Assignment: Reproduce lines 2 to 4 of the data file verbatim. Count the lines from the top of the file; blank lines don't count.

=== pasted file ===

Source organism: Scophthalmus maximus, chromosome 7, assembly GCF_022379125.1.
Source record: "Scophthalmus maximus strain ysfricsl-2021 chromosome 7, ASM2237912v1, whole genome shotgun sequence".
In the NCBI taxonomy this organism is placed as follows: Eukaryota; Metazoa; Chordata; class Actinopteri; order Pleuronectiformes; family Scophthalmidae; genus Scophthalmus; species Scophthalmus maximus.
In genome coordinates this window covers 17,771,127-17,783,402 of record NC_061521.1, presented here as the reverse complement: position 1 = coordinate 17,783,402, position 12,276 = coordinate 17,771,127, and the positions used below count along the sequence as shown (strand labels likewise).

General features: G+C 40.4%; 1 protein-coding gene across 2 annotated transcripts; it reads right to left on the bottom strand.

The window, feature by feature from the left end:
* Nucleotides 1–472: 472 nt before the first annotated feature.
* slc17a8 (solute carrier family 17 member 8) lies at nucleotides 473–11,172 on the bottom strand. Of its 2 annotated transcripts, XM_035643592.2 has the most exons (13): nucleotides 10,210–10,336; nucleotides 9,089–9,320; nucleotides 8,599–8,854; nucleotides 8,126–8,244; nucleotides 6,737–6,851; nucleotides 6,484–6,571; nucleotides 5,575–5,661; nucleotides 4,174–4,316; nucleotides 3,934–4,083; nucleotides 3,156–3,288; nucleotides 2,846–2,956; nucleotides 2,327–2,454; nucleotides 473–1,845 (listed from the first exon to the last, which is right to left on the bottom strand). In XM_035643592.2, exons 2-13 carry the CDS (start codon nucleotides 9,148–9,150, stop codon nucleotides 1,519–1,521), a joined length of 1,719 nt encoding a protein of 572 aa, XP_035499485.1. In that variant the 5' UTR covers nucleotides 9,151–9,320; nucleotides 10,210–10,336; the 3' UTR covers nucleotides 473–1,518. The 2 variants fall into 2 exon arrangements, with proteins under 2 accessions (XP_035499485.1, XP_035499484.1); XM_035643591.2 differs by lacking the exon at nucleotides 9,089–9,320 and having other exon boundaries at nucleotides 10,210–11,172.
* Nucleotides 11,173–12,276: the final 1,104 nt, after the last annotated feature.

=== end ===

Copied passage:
Source record: "Scophthalmus maximus strain ysfricsl-2021 chromosome 7, ASM2237912v1, whole genome shotgun sequence".
In the NCBI taxonomy this organism is placed as follows: Eukaryota; Metazoa; Chordata; class Actinopteri; order Pleuronectiformes; family Scophthalmidae; genus Scophthalmus; species Scophthalmus maximus.
In genome coordinates this window covers 17,771,127-17,783,402 of record NC_061521.1, presented here as the reverse complement: position 1 = coordinate 17,783,402, position 12,276 = coordinate 17,771,127, and the positions used below count along the sequence as shown (strand labels likewise).